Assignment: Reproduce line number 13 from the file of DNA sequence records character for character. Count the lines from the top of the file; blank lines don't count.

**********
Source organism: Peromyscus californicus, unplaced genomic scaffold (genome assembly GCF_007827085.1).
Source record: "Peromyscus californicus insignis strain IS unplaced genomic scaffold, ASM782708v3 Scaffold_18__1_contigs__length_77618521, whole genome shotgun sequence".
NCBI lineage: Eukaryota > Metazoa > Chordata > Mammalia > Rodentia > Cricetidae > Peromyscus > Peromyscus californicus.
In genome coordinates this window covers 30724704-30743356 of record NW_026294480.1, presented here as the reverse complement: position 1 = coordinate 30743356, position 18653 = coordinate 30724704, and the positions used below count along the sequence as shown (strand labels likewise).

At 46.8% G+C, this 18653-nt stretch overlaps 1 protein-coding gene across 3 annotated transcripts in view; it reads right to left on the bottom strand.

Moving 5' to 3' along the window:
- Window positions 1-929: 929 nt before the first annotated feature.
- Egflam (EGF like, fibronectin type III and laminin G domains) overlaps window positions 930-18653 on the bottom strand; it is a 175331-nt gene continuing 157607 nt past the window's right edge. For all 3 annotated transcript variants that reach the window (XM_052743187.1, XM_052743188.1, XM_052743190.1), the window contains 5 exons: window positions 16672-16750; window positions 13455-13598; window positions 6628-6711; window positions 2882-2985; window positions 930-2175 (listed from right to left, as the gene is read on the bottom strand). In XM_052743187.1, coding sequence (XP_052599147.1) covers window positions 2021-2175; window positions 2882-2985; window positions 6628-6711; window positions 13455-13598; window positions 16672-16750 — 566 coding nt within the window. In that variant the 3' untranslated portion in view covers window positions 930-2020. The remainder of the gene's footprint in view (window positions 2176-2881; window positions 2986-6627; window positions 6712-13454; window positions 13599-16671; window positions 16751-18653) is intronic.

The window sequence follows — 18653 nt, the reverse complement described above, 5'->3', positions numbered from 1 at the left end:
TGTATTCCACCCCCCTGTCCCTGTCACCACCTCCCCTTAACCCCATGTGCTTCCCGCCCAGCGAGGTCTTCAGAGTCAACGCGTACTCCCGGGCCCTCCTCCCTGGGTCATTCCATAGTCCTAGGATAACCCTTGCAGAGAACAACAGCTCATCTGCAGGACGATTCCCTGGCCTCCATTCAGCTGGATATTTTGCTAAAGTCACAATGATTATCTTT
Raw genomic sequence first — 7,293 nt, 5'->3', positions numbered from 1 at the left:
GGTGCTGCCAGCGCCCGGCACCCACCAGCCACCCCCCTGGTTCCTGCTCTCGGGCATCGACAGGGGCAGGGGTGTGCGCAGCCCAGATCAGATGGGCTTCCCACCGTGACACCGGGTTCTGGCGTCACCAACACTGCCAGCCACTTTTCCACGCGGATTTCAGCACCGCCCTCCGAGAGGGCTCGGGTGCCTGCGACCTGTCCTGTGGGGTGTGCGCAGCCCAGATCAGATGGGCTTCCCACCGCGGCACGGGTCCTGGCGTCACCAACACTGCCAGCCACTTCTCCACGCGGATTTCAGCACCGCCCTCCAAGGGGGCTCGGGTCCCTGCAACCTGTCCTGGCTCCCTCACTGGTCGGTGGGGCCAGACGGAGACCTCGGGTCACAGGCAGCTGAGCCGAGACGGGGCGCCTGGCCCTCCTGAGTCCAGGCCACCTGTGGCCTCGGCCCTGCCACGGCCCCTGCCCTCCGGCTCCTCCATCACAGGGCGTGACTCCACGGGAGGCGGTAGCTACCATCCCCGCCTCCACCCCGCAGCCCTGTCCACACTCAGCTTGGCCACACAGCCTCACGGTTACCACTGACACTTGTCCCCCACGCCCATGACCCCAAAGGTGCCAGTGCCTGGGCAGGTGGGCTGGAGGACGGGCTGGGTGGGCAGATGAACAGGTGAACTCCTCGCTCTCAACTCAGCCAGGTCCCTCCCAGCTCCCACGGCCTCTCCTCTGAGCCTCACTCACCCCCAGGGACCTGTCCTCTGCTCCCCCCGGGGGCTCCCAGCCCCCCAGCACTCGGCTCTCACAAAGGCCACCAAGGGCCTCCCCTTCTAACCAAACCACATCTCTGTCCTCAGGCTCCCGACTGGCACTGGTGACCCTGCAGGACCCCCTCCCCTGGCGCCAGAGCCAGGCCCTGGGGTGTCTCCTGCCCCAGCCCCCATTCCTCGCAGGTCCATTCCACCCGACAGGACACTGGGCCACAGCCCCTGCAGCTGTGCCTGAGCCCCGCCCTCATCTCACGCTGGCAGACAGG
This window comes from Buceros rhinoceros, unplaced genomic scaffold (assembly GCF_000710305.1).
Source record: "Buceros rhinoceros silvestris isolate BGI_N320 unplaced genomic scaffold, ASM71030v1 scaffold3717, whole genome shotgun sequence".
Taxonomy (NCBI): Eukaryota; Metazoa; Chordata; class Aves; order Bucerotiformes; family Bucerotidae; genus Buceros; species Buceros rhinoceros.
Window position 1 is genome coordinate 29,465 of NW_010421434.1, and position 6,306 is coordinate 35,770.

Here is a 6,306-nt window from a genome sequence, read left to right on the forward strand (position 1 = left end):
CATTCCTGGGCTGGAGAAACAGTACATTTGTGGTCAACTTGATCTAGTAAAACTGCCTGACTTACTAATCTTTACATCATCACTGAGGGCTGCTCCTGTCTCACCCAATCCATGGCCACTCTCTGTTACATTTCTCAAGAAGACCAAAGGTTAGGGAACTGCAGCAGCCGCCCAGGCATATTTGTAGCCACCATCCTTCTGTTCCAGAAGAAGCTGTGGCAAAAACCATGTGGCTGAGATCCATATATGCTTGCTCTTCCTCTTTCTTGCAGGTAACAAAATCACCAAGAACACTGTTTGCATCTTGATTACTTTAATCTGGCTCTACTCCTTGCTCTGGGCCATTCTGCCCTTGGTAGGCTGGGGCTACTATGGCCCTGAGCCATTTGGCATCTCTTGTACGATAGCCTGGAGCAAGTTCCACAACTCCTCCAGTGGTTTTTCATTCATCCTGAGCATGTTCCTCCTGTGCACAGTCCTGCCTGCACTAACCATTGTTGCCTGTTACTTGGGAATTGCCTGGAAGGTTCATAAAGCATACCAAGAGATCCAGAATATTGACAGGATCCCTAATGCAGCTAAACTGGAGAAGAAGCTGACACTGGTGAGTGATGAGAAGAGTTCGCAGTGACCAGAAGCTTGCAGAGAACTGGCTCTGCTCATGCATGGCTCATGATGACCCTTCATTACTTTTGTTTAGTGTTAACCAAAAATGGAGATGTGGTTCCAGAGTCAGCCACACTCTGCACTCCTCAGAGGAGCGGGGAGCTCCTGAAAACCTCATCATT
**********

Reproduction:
This window comes from Buceros rhinoceros, unplaced genomic scaffold (assembly GCF_000710305.1).